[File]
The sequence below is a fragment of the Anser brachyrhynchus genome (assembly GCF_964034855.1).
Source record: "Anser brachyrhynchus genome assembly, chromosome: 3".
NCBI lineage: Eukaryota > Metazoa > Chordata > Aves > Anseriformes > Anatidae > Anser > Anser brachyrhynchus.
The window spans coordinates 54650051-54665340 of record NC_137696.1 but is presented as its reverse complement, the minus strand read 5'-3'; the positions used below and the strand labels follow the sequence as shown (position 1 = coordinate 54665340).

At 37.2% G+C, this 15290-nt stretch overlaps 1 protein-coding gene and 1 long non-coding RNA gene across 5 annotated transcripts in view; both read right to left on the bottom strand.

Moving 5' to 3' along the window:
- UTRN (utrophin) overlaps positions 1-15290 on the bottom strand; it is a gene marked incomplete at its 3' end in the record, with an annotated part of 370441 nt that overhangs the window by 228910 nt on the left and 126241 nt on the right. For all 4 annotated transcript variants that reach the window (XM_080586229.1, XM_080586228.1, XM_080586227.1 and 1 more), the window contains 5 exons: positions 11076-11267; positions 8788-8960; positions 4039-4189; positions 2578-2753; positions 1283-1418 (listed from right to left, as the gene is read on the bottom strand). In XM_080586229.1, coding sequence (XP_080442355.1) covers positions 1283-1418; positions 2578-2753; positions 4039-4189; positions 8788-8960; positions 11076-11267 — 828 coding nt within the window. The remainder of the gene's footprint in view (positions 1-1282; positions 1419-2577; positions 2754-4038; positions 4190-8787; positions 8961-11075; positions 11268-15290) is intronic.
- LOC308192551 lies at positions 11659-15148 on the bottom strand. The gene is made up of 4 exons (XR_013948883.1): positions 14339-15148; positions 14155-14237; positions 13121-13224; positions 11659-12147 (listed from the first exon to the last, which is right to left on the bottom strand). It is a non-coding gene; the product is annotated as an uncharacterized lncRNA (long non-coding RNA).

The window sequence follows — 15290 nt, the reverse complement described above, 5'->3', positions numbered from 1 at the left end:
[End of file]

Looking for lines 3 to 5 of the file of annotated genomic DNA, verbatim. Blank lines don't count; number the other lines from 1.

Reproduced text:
NCBI lineage: Eukaryota > Metazoa > Chordata > Aves > Anseriformes > Anatidae > Anser > Anser brachyrhynchus.
The window spans coordinates 54650051-54665340 of record NC_137696.1 but is presented as its reverse complement, the minus strand read 5'-3'; the positions used below and the strand labels follow the sequence as shown (position 1 = coordinate 54665340).

At 37.2% G+C, this 15290-nt stretch overlaps 1 protein-coding gene and 1 long non-coding RNA gene across 5 annotated transcripts in view; both read right to left on the bottom strand.